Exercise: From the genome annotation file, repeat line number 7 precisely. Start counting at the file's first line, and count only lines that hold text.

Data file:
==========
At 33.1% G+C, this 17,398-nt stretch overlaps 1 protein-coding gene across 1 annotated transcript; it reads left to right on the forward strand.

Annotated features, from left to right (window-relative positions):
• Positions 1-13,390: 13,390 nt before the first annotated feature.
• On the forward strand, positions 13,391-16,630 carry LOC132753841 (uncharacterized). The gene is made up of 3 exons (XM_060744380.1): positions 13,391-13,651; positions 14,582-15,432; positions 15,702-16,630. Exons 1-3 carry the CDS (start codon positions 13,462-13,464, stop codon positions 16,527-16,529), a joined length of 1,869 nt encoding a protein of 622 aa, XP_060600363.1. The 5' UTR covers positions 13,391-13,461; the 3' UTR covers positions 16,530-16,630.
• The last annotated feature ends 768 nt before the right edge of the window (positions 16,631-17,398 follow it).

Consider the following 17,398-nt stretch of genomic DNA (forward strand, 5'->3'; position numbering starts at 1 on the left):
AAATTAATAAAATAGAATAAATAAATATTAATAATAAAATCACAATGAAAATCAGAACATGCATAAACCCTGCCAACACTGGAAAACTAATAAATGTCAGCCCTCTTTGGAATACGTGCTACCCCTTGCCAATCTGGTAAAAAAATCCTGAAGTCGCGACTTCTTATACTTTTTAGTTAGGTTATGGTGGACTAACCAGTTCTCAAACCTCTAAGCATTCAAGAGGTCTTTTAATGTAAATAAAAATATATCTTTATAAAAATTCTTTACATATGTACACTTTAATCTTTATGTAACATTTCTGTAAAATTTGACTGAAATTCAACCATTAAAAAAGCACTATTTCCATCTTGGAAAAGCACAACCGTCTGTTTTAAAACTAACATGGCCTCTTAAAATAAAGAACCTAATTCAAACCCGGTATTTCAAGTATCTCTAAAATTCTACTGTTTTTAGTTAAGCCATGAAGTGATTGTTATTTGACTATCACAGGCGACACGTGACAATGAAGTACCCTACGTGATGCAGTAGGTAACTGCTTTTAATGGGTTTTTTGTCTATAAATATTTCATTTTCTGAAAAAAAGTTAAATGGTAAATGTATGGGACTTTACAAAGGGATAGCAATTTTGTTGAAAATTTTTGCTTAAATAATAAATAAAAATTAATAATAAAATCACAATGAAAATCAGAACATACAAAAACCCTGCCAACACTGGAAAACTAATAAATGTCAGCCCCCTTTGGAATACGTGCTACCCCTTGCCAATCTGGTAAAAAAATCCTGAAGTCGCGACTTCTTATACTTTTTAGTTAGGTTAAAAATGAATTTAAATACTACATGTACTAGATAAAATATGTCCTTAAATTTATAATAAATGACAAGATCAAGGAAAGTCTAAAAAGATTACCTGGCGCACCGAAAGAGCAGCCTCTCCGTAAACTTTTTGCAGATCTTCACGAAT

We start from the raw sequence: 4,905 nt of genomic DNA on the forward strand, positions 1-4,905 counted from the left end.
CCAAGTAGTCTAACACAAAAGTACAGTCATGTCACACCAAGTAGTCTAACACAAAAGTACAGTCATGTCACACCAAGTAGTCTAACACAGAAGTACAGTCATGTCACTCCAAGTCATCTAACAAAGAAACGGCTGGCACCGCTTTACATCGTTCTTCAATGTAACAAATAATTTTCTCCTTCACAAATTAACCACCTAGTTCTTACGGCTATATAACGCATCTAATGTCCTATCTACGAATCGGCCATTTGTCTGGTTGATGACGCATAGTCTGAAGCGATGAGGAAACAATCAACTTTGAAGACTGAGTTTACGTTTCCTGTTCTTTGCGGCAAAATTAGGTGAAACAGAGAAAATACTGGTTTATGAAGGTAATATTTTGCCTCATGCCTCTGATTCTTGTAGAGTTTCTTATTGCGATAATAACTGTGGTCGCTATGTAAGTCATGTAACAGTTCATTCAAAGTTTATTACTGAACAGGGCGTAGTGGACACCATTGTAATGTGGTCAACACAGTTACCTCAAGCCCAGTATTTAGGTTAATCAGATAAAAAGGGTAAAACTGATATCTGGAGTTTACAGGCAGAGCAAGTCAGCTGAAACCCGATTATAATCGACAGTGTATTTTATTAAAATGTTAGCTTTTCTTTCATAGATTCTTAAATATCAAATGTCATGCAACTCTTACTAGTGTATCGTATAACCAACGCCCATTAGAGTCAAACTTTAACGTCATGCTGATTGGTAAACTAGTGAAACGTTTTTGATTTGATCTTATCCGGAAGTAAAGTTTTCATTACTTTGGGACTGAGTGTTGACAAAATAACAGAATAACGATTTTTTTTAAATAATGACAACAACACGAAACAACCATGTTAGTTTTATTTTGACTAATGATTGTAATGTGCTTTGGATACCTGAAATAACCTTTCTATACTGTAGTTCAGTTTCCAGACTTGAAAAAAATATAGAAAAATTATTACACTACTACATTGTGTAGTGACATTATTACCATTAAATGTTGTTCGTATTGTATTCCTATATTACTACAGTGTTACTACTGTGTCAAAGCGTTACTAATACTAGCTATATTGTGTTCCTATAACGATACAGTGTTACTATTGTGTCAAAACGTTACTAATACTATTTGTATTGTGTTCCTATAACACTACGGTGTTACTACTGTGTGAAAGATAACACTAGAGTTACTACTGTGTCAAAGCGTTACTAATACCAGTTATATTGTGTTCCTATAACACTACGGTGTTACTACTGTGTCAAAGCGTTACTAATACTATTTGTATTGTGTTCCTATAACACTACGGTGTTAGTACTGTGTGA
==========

AAATTAATAAAATAGAATAAATAAATATTAATAATAAAATCACAATGAAAATCAGAACATGCATAAACCCTGCCAACACTGGAAAACTAATAAATGTCAGCCCTCTTTGGAATACGTGCTACCCCTTGCCAATCTGGTAAAAAAATCCTGAAGTCGCGACTTCTTATACTTTTTAGTTAGGTTATGGTGGACTAACCAGTTCTCAAACCTCTAAGCATTCAAGAGGTCTTTTAATGTAAATAAAAATATATCTTTATAAAAATTCTTTACATATGTACACTTTAATCTTTATGTAACATTTCTGTAAAATTTGACTGAAATTCAACCATTAAAAAAGCACTATTTCCATCTTGGAAAAGCACAACCGTCTGTTTTAAAACTAACATGGCCTCTTAAAATAAAGAACCTAATTCAAACCCGGTATTTCAAGTATCTCTAAAATTCTACTGTTTTTAGTTAAGCCATGAAGTGATTGTTATTTGACTATCACAGGCGACACGTGACAATGAAGTACCCTACGTGATGCAGTAGGTAACTGCTTTTAATGGGTTTTTTGTCTATAAATATTTCATTTTCTGAAAAAAAGTTAAATGGTAAATGTATGGGACTTTACAAAGGGATAGCAATTTTGTTGAAAATTTTTGCTTAAATAATAAATAAAAATTAATAATAAAATCACAATGAAAATCAGAACATACAAAAACCCTGCCAACACTGGAAAACTAATAAATGTCAGCCCCCTTTGGAATACGTGCTACCCCTTGCCAATCTGGTAAAAAAATCCTGAAGTCGCGACTTCTTATACTTTTTAGTTAGGTTAAAAATGAATTTAAATACTACATGTACTAGATAAAATATGTCCTTAAATTTATAATAAATGACAAGATCAAGGAAAGTCTAAAAAGATTACCTGGCGCACCGAAAGAGCAGCCTCTCCGTAAACTTTTTGCAGATCTTCACGAAT